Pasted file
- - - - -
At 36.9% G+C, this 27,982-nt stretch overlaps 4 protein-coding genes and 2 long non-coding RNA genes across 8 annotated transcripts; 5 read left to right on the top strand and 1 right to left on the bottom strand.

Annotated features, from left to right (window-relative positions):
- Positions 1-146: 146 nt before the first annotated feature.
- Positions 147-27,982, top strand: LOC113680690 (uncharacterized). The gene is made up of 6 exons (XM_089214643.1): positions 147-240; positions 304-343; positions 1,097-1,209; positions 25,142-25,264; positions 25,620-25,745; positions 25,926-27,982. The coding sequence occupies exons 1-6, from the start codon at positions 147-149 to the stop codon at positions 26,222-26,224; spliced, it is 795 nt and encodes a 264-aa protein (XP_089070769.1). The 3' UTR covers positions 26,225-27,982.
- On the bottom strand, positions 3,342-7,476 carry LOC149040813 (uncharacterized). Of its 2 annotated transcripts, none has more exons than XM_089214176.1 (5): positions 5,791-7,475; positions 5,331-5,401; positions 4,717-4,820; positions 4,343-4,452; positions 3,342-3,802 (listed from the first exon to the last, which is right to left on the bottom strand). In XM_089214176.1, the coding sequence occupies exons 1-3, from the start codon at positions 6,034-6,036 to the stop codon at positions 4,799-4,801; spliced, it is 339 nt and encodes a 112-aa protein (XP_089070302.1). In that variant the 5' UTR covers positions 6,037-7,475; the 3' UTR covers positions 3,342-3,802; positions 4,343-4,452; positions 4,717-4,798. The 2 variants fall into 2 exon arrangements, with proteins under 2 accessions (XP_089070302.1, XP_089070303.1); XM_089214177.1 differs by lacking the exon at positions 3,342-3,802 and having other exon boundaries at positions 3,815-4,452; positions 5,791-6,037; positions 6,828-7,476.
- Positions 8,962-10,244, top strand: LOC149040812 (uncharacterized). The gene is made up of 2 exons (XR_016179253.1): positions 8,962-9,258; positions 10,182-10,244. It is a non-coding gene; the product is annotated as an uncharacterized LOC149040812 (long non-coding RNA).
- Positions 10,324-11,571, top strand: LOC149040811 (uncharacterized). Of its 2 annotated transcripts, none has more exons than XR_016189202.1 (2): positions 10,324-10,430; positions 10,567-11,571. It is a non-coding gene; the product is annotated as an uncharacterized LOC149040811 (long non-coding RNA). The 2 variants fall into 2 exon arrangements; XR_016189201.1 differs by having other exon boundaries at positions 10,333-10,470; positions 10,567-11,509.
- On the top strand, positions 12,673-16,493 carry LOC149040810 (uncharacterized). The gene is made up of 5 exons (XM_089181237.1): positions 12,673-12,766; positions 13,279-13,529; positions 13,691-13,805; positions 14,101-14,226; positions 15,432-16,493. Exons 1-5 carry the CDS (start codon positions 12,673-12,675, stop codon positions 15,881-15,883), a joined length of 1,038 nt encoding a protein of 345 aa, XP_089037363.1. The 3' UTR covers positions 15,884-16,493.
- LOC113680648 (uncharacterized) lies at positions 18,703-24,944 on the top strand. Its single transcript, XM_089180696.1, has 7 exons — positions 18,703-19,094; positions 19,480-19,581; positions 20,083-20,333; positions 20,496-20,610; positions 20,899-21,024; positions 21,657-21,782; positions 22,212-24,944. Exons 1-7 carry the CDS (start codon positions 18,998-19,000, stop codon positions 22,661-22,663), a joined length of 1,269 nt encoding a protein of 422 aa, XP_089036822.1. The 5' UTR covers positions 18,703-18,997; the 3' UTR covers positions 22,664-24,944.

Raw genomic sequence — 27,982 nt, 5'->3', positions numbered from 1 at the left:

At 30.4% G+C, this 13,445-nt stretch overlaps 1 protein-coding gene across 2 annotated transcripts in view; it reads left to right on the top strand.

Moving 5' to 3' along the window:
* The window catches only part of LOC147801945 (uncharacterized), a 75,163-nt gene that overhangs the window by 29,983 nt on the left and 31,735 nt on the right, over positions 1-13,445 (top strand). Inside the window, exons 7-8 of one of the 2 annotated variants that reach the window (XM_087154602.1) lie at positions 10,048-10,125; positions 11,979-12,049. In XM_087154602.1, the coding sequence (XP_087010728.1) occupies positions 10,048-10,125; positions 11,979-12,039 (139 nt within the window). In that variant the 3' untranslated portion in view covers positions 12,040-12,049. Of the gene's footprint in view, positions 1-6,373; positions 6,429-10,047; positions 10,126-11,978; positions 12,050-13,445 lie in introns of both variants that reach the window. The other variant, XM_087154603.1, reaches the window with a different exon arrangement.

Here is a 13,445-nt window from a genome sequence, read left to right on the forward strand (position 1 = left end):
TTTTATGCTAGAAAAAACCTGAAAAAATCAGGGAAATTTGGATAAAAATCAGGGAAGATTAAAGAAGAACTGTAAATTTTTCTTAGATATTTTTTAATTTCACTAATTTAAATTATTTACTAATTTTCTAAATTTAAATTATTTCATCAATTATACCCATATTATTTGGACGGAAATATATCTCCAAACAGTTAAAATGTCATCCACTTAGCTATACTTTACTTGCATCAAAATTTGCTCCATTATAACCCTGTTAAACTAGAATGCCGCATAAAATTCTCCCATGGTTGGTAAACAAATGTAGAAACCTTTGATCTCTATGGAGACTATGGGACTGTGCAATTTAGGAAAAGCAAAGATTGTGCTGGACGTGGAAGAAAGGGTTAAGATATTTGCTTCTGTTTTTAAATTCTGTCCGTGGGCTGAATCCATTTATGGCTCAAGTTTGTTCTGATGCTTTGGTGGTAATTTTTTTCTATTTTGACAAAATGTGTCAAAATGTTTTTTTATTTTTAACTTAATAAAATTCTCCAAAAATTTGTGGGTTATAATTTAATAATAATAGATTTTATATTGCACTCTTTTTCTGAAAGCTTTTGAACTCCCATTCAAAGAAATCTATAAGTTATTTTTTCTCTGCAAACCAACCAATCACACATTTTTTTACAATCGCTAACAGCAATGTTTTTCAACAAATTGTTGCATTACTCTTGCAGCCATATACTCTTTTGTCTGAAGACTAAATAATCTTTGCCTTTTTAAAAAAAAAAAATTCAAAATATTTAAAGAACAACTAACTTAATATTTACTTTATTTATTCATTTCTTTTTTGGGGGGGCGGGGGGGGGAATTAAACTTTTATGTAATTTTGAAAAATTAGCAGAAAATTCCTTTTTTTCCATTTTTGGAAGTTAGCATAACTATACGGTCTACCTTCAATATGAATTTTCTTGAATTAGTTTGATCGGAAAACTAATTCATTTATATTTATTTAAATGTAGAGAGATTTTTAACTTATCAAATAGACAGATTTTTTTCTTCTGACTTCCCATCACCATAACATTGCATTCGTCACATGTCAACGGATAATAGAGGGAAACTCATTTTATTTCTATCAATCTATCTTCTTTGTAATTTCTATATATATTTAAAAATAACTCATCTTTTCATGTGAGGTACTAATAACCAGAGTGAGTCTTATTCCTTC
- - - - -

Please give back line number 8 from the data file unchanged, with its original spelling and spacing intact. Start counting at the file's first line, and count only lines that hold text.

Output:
- On the top strand, positions 12,673-16,493 carry LOC149040810 (uncharacterized). The gene is made up of 5 exons (XM_089181237.1): positions 12,673-12,766; positions 13,279-13,529; positions 13,691-13,805; positions 14,101-14,226; positions 15,432-16,493. Exons 1-5 carry the CDS (start codon positions 12,673-12,675, stop codon positions 15,881-15,883), a joined length of 1,038 nt encoding a protein of 345 aa, XP_089037363.1. The 3' UTR covers positions 15,884-16,493.